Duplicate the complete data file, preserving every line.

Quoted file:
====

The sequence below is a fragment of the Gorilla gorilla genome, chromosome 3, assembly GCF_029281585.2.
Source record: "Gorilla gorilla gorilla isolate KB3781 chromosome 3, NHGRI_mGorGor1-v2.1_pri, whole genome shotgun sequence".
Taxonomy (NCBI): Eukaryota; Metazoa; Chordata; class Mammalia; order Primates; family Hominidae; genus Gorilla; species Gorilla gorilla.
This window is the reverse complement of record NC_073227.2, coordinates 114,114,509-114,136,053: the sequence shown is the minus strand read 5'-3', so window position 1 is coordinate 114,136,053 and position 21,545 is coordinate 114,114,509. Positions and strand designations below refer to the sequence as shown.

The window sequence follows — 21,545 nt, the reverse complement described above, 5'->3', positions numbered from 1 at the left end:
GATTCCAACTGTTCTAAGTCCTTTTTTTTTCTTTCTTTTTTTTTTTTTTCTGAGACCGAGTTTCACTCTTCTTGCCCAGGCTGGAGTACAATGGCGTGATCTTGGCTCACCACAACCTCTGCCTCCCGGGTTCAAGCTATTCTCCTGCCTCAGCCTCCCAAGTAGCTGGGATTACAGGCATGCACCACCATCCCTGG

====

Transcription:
The sequence below is a fragment of the Gorilla gorilla genome, chromosome 3, assembly GCF_029281585.2.
Source record: "Gorilla gorilla gorilla isolate KB3781 chromosome 3, NHGRI_mGorGor1-v2.1_pri, whole genome shotgun sequence".
Taxonomy (NCBI): Eukaryota; Metazoa; Chordata; class Mammalia; order Primates; family Hominidae; genus Gorilla; species Gorilla gorilla.
This window is the reverse complement of record NC_073227.2, coordinates 114,114,509-114,136,053: the sequence shown is the minus strand read 5'-3', so window position 1 is coordinate 114,136,053 and position 21,545 is coordinate 114,114,509. Positions and strand designations below refer to the sequence as shown.

The window sequence follows — 21,545 nt, the reverse complement described above, 5'->3', positions numbered from 1 at the left end:
GATTCCAACTGTTCTAAGTCCTTTTTTTTTCTTTCTTTTTTTTTTTTTTCTGAGACCGAGTTTCACTCTTCTTGCCCAGGCTGGAGTACAATGGCGTGATCTTGGCTCACCACAACCTCTGCCTCCCGGGTTCAAGCTATTCTCCTGCCTCAGCCTCCCAAGTAGCTGGGATTACAGGCATGCACCACCATCCCTGG